Hormone replacement therapy Cardioprotective effect is genuineBMJ 1994; 309 doi: https://doi.org/10.1136/bmj.309.6948.191 (Published 16 July 1994) Cite this as: BMJ 1994;309:191
- M H Duncan
EDITOR, - Ward F M Posthuma and colleagues suggest that preventive hormone replacement therapy is unjustified because the observed protection from stroke and ischaemic heart disease could be accounted for by selection of healthy women in uncontrolled studies.1 Their own arguments and citations, however, are also biased.
Central to their thesis is the apparent correlation of the degree of reduction of risk with lowered incidence of cancer across these studies. They reason that this proves that “healthy cohorts” were recruited rather than that cardiovascular events were genuinely prevented by hormone replacement therapy. Women seeking hormone replacement therapy, however, tend to have higher socioeconomic status. This in turn is associated with a raised incidence of the commonest malignancy in women, which tends to bias the studies in the opposite direction. There is also limited support for the authors' sweeping statement that “cancers are if anything increased” by oestrogens. For combined oestrogen and progestagen replacement to physiological concentrations, as commonly used in Britain, the evidence is non-existent. The authors reference an American study that is hard to interpret and suggests a small increase in breast cancer in current users of hormone replacement therapy (possibly an artefact arising from increased surveillance),2 while data elsewhere in their paper from a large number of such studies show an overall reduction in total malignancies. There is no unequivocal evidence for any increase in cancer other than endometrial carcinoma, and that only with unopposed oestrogen treatment.3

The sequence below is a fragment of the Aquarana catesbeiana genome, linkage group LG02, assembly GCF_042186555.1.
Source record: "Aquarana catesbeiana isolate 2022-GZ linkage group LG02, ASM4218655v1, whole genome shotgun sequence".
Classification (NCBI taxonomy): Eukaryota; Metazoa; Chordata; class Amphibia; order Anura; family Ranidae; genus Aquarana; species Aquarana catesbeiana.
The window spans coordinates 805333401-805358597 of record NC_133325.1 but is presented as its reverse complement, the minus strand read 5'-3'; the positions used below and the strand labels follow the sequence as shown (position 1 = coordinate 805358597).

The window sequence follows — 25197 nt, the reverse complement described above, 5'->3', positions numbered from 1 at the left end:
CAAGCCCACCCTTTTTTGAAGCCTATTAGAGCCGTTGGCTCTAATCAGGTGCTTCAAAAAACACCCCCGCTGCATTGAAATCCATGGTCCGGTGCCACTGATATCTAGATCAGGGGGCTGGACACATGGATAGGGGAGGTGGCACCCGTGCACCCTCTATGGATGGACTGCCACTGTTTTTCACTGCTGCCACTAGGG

The authors also ignore the fact that reduction of postmenopausal bone loss is a principal indication for blanket hormone replacement therapy. This is less controversial, though it is still to be the subject of a definitive trial showing a fall in fractures. Such a study is indeed desirable. For treatment of asymptomatic subjects there is no substitute for …
Log in using your username and password
Log in through your institution
Register for a free trial to thebmj.com to receive unlimited access to all content on thebmj.com for 14 days.
Sign up for a free trial